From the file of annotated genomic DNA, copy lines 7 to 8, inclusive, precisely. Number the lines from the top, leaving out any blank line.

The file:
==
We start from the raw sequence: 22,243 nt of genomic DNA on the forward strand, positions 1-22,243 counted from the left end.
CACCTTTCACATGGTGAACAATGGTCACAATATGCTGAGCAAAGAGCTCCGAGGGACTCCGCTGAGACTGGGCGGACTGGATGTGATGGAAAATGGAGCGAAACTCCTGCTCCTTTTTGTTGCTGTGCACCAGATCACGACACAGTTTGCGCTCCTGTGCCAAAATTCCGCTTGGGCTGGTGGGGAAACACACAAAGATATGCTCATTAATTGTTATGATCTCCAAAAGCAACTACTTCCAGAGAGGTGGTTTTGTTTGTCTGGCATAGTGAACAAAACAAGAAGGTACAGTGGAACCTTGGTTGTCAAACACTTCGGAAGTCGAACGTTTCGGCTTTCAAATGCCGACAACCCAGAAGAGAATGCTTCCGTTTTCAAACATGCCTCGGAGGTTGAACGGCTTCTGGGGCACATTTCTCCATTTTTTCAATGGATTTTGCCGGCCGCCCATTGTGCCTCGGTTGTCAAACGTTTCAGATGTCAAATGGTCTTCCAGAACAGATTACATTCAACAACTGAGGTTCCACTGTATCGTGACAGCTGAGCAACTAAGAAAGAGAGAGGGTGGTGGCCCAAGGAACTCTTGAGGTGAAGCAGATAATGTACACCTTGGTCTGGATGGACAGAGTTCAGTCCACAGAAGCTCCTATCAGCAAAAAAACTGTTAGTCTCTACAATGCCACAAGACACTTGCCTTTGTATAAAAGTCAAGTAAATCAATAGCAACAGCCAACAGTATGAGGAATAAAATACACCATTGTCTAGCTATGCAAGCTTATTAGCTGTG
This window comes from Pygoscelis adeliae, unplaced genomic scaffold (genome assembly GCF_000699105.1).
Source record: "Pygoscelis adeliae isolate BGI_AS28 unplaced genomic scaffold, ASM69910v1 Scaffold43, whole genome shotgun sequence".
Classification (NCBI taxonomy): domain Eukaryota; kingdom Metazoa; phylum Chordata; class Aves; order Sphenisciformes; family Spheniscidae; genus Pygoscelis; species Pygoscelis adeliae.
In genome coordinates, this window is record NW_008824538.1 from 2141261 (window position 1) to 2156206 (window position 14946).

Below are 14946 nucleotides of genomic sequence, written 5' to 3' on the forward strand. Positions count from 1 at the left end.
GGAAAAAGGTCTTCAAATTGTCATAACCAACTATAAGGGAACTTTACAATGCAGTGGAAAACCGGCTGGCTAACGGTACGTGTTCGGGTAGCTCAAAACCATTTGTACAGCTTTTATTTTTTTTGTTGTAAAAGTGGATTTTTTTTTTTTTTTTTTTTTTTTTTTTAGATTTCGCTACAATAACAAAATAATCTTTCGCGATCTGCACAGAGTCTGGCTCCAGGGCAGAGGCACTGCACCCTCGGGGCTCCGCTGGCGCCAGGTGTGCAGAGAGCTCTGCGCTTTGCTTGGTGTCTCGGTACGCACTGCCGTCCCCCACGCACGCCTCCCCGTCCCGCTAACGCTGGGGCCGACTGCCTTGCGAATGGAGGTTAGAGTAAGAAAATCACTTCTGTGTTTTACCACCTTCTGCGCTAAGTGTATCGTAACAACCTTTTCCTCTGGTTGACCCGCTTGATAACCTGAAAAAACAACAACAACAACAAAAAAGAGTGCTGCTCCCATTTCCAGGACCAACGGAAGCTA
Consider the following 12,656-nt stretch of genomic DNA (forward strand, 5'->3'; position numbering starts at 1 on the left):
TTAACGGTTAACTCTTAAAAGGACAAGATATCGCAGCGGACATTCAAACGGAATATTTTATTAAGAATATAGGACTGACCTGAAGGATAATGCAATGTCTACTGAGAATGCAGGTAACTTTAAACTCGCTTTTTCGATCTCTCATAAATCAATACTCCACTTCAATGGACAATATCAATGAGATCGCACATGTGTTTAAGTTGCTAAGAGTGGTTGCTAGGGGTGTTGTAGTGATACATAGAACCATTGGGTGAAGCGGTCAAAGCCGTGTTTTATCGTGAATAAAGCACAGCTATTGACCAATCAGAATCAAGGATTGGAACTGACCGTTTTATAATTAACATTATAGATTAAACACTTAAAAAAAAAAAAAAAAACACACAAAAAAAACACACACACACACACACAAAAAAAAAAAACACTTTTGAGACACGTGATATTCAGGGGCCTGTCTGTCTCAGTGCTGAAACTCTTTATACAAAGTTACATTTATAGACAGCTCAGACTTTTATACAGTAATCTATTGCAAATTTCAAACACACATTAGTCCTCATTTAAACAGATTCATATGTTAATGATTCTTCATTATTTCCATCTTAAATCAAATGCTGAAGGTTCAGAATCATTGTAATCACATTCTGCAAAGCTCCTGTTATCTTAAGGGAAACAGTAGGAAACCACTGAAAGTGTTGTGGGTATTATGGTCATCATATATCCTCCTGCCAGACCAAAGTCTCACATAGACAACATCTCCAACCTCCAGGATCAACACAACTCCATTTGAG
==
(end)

Below are 14946 nucleotides of genomic sequence, written 5' to 3' on the forward strand. Positions count from 1 at the left end.
GGAAAAAGGTCTTCAAATTGTCATAACCAACTATAAGGGAACTTTACAATGCAGTGGAAAACCGGCTGGCTAACGGTACGTGTTCGGGTAGCTCAAAACCATTTGTACAGCTTTTATTTTTTTTGTTGTAAAAGTGGATTTTTTTTTTTTTTTTTTTTTTTTTTTTAGATTTCGCTACAATAACAAAATAATCTTTCGCGATCTGCACAGAGTCTGGCTCCAGGGCAGAGGCACTGCACCCTCGGGGCTCCGCTGGCGCCAGGTGTGCAGAGAGCTCTGCGCTTTGCTTGGTGTCTCGGTACGCACTGCCGTCCCCCACGCACGCCTCCCCGTCCCGCTAACGCTGGGGCCGACTGCCTTGCGAATGGAGGTTAGAGTAAGAAAATCACTTCTGTGTTTTACCACCTTCTGCGCTAAGTGTATCGTAACAACCTTTTCCTCTGGTTGACCCGCTTGATAACCTGAAAAAACAACAACAACAACAAAAAAGAGTGCTGCTCCCATTTCCAGGACCAACGGAAGCTA